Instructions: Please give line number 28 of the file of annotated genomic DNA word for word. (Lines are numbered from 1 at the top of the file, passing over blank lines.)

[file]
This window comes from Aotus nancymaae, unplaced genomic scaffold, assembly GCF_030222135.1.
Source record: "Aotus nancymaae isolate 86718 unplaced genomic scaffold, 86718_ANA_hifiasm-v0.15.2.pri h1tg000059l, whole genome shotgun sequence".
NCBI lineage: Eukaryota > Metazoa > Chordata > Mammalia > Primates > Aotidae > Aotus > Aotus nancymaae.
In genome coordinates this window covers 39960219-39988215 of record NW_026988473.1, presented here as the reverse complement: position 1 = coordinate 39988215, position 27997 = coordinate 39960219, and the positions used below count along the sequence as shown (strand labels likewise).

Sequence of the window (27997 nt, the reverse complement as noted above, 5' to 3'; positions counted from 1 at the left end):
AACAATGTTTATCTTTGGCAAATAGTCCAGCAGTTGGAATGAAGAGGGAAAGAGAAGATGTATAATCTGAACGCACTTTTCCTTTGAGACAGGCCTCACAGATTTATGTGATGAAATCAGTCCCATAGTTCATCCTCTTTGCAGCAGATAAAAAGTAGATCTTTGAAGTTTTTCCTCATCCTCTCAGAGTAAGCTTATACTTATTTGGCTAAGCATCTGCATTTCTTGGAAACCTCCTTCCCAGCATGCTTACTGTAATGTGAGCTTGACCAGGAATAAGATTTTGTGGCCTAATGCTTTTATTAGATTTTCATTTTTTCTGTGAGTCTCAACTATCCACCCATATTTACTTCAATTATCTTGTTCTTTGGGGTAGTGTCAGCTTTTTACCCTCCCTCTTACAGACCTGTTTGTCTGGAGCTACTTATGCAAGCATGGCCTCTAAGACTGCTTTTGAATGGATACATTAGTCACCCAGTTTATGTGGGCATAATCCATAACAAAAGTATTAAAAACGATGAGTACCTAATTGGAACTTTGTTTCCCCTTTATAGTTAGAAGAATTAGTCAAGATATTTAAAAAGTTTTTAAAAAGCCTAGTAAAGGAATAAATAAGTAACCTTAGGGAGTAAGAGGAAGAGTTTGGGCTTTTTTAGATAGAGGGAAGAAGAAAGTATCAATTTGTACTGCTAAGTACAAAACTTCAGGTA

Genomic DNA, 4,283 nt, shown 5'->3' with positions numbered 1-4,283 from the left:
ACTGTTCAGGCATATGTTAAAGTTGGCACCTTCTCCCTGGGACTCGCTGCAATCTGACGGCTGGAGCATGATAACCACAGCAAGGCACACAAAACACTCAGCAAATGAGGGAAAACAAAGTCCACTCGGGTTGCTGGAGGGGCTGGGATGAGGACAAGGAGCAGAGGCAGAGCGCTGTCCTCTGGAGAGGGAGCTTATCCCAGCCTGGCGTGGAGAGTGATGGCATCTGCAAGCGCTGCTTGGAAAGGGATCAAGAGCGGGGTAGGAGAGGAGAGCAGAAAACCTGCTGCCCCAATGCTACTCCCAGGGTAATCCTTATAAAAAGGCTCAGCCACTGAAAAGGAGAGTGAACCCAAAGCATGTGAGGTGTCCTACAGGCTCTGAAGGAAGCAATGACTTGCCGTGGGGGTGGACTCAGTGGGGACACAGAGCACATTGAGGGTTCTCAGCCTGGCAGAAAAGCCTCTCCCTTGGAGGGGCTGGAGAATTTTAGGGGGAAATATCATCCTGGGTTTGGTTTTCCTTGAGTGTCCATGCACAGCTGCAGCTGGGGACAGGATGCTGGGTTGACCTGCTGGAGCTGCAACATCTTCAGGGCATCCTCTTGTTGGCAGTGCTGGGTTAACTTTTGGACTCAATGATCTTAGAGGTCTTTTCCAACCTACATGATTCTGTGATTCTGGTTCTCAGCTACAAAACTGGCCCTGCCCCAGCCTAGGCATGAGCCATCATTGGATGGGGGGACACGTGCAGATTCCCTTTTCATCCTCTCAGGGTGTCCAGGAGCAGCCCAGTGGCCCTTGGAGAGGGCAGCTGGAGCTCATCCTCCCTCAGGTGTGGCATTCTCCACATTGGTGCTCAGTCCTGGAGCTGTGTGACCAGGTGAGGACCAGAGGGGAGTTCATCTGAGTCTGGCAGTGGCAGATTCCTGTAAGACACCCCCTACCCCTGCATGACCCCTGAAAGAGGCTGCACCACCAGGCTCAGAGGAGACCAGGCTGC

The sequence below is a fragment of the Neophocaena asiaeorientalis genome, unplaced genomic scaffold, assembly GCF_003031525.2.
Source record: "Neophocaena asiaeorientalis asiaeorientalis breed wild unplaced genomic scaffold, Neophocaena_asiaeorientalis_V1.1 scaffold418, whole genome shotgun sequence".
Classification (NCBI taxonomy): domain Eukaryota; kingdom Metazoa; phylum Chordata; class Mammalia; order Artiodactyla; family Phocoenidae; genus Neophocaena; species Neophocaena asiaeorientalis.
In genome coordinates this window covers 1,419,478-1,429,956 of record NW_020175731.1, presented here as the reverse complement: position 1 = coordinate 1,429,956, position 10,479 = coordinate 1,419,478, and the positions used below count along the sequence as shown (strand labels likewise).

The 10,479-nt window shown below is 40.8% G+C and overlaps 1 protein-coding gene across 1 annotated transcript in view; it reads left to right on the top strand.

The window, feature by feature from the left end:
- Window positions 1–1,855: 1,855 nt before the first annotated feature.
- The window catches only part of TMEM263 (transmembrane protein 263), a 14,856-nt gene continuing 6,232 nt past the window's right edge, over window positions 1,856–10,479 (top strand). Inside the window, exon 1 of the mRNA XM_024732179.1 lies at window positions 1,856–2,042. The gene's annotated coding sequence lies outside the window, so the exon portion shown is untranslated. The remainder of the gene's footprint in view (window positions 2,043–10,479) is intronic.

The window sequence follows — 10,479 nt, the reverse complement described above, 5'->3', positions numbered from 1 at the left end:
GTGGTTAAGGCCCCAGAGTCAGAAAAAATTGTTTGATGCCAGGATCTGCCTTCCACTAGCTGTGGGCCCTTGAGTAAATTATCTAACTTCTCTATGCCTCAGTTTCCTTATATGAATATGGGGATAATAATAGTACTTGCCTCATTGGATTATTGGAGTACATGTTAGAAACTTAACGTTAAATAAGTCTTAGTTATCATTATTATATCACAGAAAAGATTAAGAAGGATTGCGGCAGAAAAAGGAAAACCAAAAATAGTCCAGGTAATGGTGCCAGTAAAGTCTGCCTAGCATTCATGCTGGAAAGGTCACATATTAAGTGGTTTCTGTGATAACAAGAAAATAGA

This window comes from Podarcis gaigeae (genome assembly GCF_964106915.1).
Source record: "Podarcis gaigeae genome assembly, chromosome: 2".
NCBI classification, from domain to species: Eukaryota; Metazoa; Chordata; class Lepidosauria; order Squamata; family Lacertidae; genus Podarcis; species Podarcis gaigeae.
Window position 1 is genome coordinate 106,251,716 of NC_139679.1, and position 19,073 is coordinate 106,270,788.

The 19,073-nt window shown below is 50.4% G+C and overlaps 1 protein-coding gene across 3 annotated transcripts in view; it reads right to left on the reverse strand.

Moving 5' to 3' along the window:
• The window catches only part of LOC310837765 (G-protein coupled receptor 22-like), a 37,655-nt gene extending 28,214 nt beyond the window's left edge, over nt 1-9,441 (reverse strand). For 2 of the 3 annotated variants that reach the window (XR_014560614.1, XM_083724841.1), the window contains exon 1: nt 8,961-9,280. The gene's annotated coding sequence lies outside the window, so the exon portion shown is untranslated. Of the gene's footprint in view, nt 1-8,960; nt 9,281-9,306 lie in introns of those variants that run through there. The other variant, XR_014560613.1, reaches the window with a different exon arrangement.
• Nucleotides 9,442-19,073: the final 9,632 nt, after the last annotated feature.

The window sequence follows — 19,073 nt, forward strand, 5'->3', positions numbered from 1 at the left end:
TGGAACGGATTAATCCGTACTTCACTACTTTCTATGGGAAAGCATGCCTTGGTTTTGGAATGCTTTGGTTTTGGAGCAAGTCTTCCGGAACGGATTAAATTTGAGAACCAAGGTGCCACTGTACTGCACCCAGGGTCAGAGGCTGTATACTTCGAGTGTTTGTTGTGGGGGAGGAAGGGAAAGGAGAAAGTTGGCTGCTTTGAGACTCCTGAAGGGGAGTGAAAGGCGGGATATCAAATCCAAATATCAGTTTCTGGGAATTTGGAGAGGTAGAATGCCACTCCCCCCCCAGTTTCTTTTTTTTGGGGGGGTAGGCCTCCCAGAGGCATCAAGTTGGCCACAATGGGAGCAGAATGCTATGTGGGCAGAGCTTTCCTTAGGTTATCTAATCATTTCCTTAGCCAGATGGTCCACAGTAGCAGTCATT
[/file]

TGGAACGGATTAATCCGTACTTCACTACTTTCTATGGGAAAGCATGCCTTGGTTTTGGAATGCTTTGGTTTTGGAGCAAGTCTTCCGGAACGGATTAAATTTGAGAACCAAGGTGCCACTGTACTGCACCCAGGGTCAGAGGCTGTATACTTCGAGTGTTTGTTGTGGGGGAGGAAGGGAAAGGAGAAAGTTGGCTGCTTTGAGACTCCTGAAGGGGAGTGAAAGGCGGGATATCAAATCCAAATATCAGTTTCTGGGAATTTGGAGAGGTAGAATGCCACTCCCCCCCCAGTTTCTTTTTTTTGGGGGGGTAGGCCTCCCAGAGGCATCAAGTTGGCCACAATGGGAGCAGAATGCTATGTGGGCAGAGCTTTCCTTAGGTTATCTAATCATTTCCTTAGCCAGATGGTCCACAGTAGCAGTCATT